Rhinocerebral zygomycosis after liver transplantation: Therapeutic challenges in recipients treated for recurrent hepatitis C

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We report on a 40-year-old male liver recipient who developed a usually highly fatal rhinocerebral zygomycosis while being treated for recurrent hepatitis C. Risk factors included immunosuppressive therapy, episodes of neutropenia and anemia, chronic liver graft dysfunction, posttransplant diabetes, and intermittent renal insufficiency. Aggressive treatment, including maxillary débridement and orbital exenteration, reduction of immunosuppression, as well as prolonged intravenous antifungal therapy, was successful. There was no zygomycosis recurrence during the four-year follow-up. Graft function could be maintained and recurrent hepatitis C histologic findings improved. The severe life-threatening infection encountered in our liver recipient with recurrent hepatitis C suggests that particular attention must be paid to avoiding overimmunocompromising this large and expanding recipient group. If these patients develop zygomycosis, early diagnosis and aggressive treatment are key to their survival.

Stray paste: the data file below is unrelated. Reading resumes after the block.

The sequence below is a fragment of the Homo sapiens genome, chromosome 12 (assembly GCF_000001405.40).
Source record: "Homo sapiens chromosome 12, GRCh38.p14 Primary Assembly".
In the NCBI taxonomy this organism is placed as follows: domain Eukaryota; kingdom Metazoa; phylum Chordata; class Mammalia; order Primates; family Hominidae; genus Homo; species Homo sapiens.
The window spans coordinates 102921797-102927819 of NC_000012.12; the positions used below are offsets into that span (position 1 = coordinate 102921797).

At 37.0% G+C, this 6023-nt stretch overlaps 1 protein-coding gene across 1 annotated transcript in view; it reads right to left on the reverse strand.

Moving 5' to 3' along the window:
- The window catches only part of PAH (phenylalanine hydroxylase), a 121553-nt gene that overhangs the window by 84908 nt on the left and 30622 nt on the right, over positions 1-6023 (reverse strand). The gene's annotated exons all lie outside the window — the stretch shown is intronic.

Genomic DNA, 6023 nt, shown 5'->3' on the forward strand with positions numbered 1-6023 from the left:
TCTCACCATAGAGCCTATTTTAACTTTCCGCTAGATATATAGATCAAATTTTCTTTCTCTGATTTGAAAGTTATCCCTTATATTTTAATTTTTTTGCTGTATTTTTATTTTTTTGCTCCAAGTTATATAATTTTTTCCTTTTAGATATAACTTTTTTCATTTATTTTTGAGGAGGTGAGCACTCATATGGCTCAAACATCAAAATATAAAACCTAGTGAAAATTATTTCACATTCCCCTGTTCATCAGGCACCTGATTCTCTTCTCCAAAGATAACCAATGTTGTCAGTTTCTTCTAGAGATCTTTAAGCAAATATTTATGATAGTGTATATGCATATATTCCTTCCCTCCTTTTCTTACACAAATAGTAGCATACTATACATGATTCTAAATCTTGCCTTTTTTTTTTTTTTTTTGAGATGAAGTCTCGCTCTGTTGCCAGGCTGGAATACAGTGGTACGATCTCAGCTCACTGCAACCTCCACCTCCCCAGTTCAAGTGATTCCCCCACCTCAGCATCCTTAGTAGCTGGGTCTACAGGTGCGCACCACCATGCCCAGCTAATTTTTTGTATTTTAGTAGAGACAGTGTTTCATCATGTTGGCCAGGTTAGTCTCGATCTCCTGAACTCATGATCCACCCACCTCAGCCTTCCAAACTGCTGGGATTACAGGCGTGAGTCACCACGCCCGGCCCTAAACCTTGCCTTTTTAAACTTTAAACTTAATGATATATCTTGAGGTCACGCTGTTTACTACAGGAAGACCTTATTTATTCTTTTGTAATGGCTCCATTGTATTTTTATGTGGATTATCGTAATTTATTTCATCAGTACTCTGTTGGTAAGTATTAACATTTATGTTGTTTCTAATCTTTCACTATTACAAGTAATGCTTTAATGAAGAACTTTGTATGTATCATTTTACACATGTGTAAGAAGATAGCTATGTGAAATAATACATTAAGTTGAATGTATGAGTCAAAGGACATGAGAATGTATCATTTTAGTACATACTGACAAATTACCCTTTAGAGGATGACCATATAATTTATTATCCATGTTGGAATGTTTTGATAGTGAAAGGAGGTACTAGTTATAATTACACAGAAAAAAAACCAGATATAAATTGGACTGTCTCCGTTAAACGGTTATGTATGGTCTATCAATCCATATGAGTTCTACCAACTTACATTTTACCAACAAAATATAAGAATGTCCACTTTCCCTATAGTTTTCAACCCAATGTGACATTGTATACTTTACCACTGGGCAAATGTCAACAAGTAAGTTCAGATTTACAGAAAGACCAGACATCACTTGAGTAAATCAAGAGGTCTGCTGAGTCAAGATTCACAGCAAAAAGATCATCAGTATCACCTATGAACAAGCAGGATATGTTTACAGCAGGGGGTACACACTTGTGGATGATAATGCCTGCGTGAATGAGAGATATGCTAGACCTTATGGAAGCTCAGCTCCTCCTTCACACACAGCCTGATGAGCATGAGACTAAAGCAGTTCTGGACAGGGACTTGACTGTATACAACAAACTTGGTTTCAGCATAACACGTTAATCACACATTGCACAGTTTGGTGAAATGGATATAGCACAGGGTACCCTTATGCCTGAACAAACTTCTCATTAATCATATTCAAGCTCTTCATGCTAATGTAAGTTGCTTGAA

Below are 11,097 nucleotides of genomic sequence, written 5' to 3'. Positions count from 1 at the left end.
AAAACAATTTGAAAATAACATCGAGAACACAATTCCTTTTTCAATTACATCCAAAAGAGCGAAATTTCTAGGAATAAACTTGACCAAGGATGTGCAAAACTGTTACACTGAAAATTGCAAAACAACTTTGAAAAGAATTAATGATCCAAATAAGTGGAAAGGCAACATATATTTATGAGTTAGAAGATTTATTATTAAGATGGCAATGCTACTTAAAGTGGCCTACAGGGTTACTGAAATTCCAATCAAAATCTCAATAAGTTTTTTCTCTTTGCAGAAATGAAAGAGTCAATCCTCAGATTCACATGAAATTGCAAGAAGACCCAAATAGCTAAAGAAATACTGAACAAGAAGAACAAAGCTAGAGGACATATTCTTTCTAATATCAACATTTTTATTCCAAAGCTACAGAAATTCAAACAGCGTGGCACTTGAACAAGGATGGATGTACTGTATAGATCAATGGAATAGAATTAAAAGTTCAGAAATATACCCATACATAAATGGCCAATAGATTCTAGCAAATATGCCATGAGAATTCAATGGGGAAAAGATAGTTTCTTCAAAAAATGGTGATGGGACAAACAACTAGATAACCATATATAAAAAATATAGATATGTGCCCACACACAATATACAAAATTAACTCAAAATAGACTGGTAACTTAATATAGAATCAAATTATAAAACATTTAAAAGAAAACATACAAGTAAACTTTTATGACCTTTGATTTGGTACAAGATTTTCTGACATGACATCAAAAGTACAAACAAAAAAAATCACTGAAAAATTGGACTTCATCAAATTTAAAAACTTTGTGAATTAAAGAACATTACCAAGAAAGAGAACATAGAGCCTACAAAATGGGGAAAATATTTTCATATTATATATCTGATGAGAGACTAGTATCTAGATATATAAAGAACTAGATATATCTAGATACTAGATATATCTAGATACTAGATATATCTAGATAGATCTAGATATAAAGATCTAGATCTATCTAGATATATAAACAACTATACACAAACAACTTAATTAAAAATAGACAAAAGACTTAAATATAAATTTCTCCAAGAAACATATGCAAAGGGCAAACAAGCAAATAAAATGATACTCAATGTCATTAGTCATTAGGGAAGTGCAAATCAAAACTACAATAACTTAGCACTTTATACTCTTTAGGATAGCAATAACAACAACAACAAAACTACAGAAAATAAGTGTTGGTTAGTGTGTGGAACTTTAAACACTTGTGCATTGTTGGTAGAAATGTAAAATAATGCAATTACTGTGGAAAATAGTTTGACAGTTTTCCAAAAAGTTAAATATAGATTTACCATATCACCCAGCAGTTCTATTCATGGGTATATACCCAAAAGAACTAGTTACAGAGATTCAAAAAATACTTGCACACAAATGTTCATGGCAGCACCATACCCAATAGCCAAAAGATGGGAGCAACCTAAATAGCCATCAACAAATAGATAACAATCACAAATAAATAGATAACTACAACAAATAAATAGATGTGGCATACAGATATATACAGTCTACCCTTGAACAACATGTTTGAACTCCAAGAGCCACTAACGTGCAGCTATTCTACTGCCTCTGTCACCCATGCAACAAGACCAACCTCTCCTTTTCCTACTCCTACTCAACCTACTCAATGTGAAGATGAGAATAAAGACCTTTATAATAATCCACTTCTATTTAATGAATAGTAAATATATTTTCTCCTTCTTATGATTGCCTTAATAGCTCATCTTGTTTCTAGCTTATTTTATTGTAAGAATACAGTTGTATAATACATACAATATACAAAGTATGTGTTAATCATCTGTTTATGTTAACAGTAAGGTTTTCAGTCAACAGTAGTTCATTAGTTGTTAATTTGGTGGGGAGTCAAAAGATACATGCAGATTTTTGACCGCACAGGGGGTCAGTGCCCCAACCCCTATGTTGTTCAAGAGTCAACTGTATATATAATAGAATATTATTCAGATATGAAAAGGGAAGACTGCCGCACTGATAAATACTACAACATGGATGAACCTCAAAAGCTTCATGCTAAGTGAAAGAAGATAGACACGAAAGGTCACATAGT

Original languageEnglish (US)
JournalPractical Gastroenterology
Issue number11
StatePublished - Nov 2008


ASJC Scopus subject areas

  • Gastroenterology

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